The Cleveland Cavaliers know they need help defensively and they know that help isn’t likely to come from within.
So that naturally puts them on the lookout for top-flight defenders as the Feb. 8 trade deadline closes in.
As league sources told Amico Hoops a few weeks back, the Cavs undoubtedly have an interest in Los Angeles Clippers center DeAndre Jordan — and Jordan has repeatedly been linked to the Cavs.
It’s become pretty clear the Clippers are open to moving Jordan, but it’s also evident they aren’t going to just give him away for nothing. They want a draft pick, and if you’re talking Cavs, you’d better believe the Clippers would want the Cavs’ first-rounder from the Brooklyn Nets.
With the Nets looking like an actual team this season, that pick may not be as valuable as it once was to the Cavs. But it is still valued by them and the rest of the league. When it comes to the NBA draft lottery, you never know how the ping-pong balls may drop.
Basically, no one really expects the Nets to make the playoffs, so the pick is still considered an asset.
Granted, the Cavs don’t want to trade the pick — unless they think moving it will bring back a player that moves them considerably closer to a championship.
Jordan, 29, could be such a player. He is a 6-foot-11 rebounding and shot-blocking machine, finishing off passes with thunderous dunks.
He’s been especially good lately, averaging 13.0 points and a whopping 15.6 rebounds in the last 10 games. That includes a 26-point, 17-board effort against the Oklahoma City Thunder.
Now, Jordan does have his flaws. He can’t shoot free throws — though he is up to 61 percent this season, a marked improvement over his career mark of 48 percent.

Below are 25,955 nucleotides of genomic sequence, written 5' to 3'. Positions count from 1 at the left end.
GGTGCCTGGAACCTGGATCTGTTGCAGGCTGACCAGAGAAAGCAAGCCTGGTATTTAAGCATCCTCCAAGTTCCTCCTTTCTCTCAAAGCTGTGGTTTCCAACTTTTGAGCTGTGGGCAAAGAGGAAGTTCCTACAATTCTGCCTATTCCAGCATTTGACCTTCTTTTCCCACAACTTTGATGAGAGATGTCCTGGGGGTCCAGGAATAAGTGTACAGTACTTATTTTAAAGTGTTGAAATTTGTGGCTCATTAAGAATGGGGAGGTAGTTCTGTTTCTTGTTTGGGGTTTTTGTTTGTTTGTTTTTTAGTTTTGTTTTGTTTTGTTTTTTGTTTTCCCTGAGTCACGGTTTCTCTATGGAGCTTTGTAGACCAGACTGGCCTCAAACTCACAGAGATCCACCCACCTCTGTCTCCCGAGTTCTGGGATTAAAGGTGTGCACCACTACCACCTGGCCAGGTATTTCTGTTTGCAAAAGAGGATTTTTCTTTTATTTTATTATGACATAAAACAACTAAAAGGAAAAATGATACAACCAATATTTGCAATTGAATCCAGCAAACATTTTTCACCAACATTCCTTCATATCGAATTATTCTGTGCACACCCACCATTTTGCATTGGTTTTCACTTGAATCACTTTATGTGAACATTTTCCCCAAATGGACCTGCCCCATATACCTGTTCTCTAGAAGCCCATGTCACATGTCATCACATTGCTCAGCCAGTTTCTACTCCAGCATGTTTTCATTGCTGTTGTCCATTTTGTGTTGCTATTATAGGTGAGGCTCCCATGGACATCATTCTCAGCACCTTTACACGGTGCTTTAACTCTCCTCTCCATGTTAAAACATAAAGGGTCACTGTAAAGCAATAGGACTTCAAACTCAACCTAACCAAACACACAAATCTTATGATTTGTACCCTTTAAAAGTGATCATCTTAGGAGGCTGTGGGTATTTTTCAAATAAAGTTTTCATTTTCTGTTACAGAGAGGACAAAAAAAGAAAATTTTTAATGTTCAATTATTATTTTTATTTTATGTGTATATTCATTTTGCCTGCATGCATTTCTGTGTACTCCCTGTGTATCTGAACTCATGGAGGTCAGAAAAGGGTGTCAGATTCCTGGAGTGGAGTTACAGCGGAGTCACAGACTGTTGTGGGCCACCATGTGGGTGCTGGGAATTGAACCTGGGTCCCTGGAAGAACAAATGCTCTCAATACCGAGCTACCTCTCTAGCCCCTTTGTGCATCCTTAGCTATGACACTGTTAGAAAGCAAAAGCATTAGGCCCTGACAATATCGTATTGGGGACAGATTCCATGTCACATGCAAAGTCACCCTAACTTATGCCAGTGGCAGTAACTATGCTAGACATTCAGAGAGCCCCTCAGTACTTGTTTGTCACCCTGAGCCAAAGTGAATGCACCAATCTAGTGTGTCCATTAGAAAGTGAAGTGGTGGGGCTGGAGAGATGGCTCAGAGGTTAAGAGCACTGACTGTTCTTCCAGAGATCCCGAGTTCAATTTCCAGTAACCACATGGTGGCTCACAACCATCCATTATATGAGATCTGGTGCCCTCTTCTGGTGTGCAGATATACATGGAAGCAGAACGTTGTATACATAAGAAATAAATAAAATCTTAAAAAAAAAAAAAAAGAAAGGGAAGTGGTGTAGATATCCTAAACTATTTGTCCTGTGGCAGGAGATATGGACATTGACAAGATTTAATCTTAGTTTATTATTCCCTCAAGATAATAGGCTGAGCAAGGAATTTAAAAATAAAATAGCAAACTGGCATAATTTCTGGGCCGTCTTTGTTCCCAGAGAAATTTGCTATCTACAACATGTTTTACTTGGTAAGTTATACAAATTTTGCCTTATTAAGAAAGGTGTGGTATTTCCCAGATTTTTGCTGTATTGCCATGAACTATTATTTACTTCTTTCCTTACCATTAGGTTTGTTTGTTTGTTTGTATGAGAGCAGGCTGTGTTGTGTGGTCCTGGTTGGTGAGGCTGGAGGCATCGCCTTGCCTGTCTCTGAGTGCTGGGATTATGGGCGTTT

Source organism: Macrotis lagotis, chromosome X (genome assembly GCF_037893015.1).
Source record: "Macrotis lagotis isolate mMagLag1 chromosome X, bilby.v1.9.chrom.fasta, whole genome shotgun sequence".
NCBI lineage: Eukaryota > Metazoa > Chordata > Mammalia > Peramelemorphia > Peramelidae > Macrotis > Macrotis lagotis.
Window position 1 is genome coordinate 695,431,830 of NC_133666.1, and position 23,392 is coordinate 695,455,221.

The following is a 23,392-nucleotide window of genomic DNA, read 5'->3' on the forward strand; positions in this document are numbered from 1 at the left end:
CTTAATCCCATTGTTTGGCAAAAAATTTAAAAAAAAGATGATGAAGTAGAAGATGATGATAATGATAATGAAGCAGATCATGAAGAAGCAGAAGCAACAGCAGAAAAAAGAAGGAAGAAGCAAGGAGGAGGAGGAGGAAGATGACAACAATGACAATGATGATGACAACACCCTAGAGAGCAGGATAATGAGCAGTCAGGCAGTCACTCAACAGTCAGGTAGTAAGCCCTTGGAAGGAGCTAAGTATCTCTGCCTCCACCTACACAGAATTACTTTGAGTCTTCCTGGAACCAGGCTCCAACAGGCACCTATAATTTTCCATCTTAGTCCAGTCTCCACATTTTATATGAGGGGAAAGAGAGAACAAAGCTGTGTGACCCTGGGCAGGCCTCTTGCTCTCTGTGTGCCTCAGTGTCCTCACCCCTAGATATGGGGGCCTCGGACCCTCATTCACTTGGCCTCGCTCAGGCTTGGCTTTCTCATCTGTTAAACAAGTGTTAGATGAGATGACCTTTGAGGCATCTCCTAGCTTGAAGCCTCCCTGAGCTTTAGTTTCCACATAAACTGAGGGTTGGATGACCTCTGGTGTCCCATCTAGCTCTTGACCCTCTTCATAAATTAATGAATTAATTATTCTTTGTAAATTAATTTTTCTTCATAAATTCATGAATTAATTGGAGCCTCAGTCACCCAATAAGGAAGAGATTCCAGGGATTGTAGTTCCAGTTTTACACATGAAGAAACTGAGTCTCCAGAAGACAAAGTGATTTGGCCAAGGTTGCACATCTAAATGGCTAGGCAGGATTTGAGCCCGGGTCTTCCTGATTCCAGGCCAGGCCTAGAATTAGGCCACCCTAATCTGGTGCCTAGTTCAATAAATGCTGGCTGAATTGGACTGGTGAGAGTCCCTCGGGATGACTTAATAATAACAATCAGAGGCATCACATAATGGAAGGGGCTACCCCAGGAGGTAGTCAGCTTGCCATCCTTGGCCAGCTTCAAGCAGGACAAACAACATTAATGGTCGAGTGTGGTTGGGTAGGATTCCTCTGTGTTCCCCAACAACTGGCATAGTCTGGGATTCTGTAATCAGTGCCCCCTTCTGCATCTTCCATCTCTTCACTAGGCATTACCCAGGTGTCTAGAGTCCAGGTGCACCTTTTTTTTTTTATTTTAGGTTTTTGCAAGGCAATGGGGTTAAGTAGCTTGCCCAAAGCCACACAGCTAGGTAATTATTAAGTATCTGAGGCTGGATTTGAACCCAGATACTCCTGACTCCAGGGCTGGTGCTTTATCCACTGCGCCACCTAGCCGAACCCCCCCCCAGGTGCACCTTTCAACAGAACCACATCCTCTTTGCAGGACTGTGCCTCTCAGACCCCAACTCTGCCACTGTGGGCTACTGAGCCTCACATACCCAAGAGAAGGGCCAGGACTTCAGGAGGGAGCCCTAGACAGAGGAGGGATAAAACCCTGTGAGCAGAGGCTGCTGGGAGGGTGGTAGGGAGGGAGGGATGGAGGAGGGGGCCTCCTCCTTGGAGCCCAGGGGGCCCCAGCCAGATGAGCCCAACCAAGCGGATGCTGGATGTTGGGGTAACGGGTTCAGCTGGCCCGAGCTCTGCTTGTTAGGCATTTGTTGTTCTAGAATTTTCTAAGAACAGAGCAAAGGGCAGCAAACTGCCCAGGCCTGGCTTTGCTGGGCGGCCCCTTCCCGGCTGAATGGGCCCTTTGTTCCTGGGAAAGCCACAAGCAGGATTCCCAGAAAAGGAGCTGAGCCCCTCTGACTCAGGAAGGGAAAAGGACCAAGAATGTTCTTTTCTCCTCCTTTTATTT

Nor does he solve the Cavs’ issues on perimeter defense.
If the Cavs were to make a trade Jordan, the first man to go would be center Tristan Thompson, someone the Clippers would insist on in return. Thompson is having an off season (though he’s been better as of late), but even at his worst, he can get out on the wing and defend when switched onto perimeter players.
As for Jordan, well, it’s safe to say that’s not his strength.
Either way, the Cavs would probably be willing to deal Thompson and Channing Frye in a deal for Jordan. They’d be much more willing to include their own pick (likely to be somewhere in the 20s) than the one from the Nets.
Jordan, by the way, is making $22 million with a player option for $24 million next year.
Right now, it seems like the Cavs are just sort of thinking about Jordan, and not acting on anything. As one source told Amico Hoops last month, they are merely “sniffing around” the idea of trading for the Clippers’ big man.
So a lot could still happen, with other players and perhaps teams getting thrown into the mix. Or nothing at all could happen and the Cavs could target lesser names, at a lesser cost, who may help just as much or more.
The key is to improve the D. Regardless of how the Cavs go about it or who they pursue, that is the mission before the trade deadline passes them by.